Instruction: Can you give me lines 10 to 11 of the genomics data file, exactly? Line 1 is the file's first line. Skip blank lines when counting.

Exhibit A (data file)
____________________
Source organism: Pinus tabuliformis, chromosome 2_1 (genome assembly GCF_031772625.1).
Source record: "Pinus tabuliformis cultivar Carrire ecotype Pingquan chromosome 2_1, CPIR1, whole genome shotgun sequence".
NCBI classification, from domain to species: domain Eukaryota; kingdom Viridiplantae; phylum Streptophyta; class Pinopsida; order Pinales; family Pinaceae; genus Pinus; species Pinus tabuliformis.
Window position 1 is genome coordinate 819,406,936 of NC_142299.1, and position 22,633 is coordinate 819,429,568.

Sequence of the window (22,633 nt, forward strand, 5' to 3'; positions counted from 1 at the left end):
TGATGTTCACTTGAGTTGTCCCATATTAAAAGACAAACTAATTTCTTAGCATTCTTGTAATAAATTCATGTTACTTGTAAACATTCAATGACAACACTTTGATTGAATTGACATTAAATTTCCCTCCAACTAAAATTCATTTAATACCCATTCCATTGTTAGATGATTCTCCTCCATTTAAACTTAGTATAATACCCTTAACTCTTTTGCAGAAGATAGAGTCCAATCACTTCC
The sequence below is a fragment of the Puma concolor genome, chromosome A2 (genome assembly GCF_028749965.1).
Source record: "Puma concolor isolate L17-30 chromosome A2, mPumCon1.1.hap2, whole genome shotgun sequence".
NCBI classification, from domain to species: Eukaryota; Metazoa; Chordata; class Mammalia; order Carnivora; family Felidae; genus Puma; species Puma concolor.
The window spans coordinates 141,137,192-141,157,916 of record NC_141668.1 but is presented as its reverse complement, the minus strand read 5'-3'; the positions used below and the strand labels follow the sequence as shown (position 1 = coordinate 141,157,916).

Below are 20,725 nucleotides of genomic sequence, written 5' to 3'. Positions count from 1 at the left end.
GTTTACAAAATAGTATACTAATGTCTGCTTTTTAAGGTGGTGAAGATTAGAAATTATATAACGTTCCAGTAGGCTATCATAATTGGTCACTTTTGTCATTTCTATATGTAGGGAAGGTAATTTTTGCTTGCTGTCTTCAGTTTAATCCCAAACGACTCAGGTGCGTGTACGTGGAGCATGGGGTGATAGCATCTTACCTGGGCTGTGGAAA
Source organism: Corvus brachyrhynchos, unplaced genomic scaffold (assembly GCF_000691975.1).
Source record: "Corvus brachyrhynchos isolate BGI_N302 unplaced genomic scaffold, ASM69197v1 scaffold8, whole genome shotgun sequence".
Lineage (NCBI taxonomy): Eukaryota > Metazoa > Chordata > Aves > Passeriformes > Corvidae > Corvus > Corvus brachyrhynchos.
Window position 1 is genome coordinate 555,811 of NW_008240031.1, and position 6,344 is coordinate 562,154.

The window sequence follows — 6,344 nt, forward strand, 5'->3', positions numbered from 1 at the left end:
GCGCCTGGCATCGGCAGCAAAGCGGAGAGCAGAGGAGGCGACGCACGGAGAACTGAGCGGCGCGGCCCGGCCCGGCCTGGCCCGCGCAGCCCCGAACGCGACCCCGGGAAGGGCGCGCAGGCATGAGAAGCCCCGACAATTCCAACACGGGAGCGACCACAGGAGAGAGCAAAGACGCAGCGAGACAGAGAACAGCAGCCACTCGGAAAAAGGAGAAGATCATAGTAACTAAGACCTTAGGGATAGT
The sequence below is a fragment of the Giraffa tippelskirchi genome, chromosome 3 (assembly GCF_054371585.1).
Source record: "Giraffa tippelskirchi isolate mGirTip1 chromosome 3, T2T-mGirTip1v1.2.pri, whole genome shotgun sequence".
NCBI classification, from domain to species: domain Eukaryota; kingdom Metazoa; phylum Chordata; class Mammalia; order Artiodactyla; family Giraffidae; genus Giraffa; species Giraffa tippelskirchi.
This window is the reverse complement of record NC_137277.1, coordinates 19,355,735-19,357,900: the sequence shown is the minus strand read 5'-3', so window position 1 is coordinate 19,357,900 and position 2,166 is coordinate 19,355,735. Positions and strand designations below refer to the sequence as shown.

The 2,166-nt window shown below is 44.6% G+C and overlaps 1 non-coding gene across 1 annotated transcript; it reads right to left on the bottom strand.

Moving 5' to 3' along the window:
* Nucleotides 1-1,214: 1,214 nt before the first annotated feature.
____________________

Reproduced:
The window spans coordinates 141,137,192-141,157,916 of record NC_141668.1 but is presented as its reverse complement, the minus strand read 5'-3'; the positions used below and the strand labels follow the sequence as shown (position 1 = coordinate 141,157,916).

Below are 20,725 nucleotides of genomic sequence, written 5' to 3'. Positions count from 1 at the left end.